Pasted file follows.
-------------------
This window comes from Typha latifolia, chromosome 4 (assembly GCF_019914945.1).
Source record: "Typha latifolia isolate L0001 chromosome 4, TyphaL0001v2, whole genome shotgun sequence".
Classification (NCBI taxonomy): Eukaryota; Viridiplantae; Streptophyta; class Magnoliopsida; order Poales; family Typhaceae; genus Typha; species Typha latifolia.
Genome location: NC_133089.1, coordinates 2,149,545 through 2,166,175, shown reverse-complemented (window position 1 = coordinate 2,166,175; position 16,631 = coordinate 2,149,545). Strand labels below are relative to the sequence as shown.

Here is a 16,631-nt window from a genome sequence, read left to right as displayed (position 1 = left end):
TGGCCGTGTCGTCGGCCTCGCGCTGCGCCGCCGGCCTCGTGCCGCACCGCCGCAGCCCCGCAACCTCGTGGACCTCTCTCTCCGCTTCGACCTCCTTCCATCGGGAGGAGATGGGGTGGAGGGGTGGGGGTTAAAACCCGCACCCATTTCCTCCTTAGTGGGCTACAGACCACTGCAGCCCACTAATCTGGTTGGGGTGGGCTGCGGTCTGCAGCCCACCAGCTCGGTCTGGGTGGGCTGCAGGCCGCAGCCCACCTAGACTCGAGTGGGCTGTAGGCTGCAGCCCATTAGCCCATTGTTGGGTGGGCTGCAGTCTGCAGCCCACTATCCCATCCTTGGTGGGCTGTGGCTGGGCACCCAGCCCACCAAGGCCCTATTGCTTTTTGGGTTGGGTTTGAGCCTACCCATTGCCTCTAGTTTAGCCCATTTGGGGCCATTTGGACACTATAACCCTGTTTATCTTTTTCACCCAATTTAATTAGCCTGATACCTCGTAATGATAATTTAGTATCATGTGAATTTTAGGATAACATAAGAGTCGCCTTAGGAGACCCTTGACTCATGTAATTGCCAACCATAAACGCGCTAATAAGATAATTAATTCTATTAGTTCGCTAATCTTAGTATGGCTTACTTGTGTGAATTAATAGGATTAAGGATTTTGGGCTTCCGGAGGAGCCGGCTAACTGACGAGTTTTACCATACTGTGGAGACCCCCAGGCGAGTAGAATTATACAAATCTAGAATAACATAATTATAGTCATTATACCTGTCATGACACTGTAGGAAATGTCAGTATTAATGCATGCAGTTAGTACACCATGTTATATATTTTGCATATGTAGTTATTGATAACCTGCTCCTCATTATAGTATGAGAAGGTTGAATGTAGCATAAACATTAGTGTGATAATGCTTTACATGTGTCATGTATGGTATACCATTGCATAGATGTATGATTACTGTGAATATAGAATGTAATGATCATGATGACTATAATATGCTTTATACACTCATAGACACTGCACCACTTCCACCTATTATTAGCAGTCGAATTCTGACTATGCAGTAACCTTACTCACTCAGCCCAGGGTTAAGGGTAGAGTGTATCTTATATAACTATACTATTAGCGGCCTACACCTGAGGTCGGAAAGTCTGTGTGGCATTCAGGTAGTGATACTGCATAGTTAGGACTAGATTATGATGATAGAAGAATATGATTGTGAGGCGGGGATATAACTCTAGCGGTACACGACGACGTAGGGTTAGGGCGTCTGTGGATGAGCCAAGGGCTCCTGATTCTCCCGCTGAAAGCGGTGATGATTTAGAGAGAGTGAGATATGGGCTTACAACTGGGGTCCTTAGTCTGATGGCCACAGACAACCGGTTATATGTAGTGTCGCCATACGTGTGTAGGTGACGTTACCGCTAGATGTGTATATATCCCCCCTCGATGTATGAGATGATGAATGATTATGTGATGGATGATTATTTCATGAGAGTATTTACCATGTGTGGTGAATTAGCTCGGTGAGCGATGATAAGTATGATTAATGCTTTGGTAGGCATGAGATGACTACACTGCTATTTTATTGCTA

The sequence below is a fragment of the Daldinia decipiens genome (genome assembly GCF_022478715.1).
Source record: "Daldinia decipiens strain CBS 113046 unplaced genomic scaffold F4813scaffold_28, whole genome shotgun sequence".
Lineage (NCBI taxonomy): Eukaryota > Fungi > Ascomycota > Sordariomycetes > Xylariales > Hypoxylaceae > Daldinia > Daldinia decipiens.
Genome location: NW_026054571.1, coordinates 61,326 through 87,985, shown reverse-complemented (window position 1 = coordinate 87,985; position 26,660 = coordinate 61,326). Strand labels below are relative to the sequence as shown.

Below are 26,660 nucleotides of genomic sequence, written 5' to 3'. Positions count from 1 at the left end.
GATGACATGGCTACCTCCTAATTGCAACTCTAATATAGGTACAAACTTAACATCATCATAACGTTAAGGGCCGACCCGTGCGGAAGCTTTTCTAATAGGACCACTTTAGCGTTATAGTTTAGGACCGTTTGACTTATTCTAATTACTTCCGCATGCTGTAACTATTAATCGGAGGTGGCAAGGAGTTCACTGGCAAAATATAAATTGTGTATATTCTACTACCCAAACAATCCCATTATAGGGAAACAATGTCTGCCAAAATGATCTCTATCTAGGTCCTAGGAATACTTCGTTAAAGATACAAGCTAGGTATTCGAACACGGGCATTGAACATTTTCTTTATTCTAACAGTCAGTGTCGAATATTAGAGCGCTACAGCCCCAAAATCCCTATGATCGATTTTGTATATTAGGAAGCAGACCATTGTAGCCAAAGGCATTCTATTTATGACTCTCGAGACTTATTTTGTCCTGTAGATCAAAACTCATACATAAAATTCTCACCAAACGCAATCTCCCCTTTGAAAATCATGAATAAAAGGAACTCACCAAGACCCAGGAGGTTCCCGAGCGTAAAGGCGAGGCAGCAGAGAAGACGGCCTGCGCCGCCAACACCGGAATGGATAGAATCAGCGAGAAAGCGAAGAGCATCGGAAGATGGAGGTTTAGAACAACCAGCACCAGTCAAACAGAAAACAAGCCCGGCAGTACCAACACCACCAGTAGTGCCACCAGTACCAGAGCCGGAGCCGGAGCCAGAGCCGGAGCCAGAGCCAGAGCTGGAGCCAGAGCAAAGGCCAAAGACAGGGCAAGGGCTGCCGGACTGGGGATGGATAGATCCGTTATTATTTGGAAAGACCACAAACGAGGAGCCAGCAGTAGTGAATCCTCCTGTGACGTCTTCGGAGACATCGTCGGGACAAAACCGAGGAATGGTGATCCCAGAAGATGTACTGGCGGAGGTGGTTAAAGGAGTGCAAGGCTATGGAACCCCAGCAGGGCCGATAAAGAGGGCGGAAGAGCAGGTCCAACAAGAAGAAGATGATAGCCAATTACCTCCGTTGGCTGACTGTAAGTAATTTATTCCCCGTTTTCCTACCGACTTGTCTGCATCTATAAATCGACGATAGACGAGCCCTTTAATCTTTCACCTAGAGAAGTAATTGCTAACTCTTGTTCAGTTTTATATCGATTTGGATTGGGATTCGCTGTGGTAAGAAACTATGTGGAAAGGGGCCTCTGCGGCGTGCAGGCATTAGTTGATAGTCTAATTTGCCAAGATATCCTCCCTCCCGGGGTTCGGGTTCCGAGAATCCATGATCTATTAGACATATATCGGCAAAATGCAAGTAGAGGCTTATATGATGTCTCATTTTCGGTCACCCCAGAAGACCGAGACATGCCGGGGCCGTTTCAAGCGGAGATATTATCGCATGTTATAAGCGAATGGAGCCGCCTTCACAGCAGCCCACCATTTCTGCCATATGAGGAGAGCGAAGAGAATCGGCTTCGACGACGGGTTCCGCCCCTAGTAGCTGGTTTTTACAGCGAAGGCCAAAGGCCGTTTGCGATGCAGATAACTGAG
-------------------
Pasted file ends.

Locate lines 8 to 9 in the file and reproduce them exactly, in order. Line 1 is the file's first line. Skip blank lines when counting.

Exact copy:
Source record: "Daldinia decipiens strain CBS 113046 unplaced genomic scaffold F4813scaffold_28, whole genome shotgun sequence".
Lineage (NCBI taxonomy): Eukaryota > Fungi > Ascomycota > Sordariomycetes > Xylariales > Hypoxylaceae > Daldinia > Daldinia decipiens.